Kinyongia carpenteri pictures

Motherlode Chameleon

Chameleon Enthusiast
This is one neat species I have seen drawings of that I have never actually seen an actual photo of one. Has anyone got a photo that they can post.

They are native to a mountain range in Republic of Congo and Uganda.
 

Motherlode Chameleon

Chameleon Enthusiast
Thanks Chris that is an amazing looking species. Similar to a vield X xenorhinum. Has anyone ever heard of these being exported.

Neat casque, nose, good color, and a long tail.
 

Chris Anderson

Dr. House of Chameleons
Staff member
The photos look like the specimens were in captivity. I could be wrong though.
All those photos were taken in the wild. The two from Johan Marais were taken in 2005 in the Musandama forest (in the northern part of the Ruwenzori Mountains) of Uganda and the one from Eli Greenbaum was taken in 2008 on the Democratic Republic of Congo side of the Ruwenzori Mountains.

I heard a couple Kinyongia carpenteri made it to Europe a number of years ago but did very poorly. They are very rare and live in very remote, hard to access areas. They probably won't make it into captivity any time soon and unless larger populations are found, probably shouldn't be commercially exported.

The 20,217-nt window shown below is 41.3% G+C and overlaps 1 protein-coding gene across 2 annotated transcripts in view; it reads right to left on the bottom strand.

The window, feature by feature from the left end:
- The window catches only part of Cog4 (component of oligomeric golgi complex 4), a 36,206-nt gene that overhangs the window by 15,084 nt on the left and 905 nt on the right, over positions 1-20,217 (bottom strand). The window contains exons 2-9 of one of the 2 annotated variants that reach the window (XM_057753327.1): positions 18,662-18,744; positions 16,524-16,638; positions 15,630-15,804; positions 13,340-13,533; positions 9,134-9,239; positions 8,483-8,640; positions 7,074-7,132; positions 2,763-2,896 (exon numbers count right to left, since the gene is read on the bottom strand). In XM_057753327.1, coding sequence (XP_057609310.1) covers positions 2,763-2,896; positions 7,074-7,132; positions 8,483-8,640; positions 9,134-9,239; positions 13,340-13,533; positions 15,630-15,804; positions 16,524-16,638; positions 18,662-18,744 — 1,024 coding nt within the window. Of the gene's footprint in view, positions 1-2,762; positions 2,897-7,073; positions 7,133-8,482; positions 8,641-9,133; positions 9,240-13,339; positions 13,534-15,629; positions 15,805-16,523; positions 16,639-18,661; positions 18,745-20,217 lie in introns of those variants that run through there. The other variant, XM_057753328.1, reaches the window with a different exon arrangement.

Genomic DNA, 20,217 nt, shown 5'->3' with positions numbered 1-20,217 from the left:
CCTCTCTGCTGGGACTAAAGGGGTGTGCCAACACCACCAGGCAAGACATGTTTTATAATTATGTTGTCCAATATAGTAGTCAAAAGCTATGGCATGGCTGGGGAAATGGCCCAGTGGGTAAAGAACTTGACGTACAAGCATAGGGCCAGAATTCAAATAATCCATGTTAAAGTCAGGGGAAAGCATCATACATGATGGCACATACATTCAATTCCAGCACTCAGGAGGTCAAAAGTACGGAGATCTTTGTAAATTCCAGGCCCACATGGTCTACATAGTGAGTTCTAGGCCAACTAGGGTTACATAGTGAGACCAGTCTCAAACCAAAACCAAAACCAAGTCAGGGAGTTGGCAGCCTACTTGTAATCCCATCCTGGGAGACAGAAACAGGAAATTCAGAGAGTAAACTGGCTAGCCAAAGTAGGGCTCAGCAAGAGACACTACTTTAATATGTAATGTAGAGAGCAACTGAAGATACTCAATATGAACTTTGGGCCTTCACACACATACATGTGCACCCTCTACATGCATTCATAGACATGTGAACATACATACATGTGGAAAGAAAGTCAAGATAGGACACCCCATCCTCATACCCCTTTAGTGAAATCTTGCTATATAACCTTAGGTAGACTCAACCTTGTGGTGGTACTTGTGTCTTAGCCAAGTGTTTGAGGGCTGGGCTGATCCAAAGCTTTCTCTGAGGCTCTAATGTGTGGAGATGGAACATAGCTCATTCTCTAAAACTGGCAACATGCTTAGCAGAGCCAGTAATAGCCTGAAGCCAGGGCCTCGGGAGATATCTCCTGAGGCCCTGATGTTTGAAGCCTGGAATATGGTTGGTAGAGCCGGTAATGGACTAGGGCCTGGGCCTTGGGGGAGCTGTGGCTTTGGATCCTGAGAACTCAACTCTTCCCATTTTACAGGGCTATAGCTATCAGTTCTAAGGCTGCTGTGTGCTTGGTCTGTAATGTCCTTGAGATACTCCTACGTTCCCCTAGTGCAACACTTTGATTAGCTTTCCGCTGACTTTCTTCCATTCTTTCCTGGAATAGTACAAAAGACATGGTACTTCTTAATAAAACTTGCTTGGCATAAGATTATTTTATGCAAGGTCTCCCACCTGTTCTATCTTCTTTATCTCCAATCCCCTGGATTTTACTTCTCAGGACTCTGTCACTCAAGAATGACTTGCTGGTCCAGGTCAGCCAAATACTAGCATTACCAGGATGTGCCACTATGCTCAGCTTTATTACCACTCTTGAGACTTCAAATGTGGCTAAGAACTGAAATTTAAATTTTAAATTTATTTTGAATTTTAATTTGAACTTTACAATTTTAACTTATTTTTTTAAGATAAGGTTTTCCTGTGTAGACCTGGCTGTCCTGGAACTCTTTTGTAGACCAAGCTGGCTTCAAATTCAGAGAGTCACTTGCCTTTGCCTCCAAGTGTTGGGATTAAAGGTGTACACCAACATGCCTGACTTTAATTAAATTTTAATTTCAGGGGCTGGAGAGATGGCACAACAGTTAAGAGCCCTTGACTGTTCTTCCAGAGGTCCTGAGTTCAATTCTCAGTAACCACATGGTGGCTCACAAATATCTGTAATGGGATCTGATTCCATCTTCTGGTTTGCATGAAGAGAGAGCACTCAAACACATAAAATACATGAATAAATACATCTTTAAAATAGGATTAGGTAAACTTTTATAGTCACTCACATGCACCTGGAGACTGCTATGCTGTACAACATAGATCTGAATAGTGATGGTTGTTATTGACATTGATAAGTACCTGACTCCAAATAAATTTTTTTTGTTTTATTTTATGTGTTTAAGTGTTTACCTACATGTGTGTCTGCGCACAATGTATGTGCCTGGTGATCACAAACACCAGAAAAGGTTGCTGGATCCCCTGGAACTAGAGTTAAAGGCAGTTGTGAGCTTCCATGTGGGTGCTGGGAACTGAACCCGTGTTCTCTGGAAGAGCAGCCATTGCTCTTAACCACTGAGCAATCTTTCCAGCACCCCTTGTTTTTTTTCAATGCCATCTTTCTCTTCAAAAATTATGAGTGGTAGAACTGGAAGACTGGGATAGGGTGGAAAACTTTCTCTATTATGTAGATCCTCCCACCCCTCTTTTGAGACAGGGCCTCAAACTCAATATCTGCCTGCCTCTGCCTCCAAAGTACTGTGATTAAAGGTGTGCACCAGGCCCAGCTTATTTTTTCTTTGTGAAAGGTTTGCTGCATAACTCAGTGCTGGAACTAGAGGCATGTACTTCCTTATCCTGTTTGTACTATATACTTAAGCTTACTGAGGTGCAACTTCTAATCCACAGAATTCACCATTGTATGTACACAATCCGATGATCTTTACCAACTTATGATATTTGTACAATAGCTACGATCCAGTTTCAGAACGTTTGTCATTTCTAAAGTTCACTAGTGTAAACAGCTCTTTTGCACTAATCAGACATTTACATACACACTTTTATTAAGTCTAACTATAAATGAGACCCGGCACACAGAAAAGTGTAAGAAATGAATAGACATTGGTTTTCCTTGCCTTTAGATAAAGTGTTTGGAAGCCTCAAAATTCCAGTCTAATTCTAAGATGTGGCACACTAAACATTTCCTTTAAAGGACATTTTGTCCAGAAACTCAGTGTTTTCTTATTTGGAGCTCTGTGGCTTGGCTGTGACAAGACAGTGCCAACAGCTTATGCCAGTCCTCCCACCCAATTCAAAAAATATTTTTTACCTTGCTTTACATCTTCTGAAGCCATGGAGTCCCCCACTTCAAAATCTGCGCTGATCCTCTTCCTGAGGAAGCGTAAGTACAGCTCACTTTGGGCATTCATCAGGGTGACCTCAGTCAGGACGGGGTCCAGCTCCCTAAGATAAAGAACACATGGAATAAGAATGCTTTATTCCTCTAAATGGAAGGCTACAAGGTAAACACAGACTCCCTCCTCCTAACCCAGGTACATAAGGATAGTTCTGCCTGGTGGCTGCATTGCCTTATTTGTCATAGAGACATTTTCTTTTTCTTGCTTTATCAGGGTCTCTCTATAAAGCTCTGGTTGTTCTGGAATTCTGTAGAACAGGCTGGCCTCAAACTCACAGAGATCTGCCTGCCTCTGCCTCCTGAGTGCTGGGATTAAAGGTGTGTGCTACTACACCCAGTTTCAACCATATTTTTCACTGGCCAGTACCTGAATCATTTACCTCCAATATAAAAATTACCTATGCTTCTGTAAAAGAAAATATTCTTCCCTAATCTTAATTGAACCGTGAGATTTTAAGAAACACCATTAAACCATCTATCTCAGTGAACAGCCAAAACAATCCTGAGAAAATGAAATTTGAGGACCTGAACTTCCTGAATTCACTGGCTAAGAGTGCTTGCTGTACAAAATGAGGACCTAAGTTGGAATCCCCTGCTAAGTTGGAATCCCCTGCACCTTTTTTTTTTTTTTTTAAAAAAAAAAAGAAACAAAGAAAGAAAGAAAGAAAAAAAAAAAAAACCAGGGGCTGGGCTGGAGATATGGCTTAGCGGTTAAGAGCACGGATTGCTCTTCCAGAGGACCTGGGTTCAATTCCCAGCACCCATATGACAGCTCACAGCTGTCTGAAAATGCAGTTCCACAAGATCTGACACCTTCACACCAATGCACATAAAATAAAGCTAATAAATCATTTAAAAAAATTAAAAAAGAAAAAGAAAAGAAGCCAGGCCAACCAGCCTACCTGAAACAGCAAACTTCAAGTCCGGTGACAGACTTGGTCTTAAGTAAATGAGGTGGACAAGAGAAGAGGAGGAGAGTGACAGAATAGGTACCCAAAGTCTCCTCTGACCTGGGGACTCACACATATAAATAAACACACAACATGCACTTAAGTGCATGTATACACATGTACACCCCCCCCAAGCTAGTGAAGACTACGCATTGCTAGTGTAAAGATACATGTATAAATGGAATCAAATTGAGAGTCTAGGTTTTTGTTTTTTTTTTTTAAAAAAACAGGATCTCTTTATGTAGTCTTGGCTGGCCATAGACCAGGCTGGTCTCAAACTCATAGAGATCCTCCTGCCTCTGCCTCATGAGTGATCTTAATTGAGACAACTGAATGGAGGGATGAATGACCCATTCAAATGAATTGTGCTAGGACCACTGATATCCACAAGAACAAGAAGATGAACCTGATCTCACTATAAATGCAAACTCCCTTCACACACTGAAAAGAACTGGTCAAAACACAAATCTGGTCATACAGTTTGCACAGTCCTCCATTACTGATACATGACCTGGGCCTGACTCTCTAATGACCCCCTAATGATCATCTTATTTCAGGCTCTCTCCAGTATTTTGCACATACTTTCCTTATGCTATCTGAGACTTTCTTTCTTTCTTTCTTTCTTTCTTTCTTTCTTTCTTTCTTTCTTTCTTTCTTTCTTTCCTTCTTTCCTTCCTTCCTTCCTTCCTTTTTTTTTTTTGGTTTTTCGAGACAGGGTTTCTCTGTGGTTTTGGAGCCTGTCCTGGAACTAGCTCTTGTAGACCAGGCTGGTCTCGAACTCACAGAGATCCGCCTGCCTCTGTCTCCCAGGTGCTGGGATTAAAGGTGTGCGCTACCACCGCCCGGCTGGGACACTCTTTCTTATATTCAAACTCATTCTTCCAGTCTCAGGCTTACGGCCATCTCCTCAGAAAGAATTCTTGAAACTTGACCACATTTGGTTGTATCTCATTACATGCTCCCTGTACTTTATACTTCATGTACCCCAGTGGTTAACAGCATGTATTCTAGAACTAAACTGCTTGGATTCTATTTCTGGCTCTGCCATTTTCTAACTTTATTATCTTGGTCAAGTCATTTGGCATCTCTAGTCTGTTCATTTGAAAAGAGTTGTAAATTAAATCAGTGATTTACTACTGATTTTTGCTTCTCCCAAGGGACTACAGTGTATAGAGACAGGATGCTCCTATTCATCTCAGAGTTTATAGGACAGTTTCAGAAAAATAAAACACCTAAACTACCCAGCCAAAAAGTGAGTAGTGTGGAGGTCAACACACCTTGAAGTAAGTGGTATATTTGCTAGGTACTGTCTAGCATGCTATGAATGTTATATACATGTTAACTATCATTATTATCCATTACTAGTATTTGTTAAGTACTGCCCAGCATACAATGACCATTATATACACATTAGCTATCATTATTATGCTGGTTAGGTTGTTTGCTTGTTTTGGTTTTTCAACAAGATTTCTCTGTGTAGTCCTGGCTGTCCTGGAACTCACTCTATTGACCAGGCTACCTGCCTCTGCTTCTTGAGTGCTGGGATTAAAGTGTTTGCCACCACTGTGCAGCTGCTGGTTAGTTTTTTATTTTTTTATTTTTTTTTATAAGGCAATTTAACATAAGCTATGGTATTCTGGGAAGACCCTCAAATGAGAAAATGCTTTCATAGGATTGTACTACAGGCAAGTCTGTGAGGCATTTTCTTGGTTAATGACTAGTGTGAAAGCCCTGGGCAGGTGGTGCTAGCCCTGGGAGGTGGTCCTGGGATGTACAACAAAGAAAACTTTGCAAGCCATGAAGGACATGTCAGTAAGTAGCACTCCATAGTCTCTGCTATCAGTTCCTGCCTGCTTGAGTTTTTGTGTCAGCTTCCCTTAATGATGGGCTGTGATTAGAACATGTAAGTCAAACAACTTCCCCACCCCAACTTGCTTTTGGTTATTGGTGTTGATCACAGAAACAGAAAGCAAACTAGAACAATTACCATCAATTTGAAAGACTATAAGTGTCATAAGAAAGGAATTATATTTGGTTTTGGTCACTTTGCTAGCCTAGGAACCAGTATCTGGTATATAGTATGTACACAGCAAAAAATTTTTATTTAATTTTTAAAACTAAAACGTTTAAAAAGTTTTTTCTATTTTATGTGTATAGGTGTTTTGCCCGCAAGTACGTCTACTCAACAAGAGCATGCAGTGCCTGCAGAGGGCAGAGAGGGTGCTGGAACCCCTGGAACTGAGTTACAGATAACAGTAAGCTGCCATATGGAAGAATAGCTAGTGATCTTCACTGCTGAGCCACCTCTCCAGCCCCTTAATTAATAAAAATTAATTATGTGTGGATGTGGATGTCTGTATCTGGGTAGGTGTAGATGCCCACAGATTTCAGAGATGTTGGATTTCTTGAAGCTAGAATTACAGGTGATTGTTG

Chris
 

Motherlode Chameleon

Chameleon Enthusiast
Without appropriate conservation or large sustainable numbers in the wild we should not see them in captivity anytime soon. Really cool though you found pictures of them, with their colors, casque,tail and nose they are an amazing species.
 

Motherlode Chameleon

Chameleon Enthusiast
There are some species out there that are extremely neat. However, they are very scarce, their wild habitat or their range is extremely limited and they are not being conserved in the wild. Meaning until conservation measures are done viewing should only be done by pictures, video, or if the area is politically stable enough through ecotourism. As well, even if conservation measures are being applied you should probably only see these chameleons exported with permits in extremely small numbers, similar to South African Dwarf chameleons.
 

Motherlode Chameleon

Chameleon Enthusiast
The pictures of Kinyongia carpenteri look as though this species has colors similar to Kinyongia uthmoelleri. Which makes this species more colorful for an African species. As well they both have got tails that seem exceedingly longer than most other chameleon tails. Which could possible be an adaptation to living high in the canopy of tree's (at least that is my theory for most long tailed species).
 
In the field guide to the reptiles of Africa by Sprawls, it says that Carpenteri are found high in the canopy of tall trees, Ive also read the same thing about Uthmoelleri. I have 2 male uthies and they use their tails more then any of my other chameleons.
 
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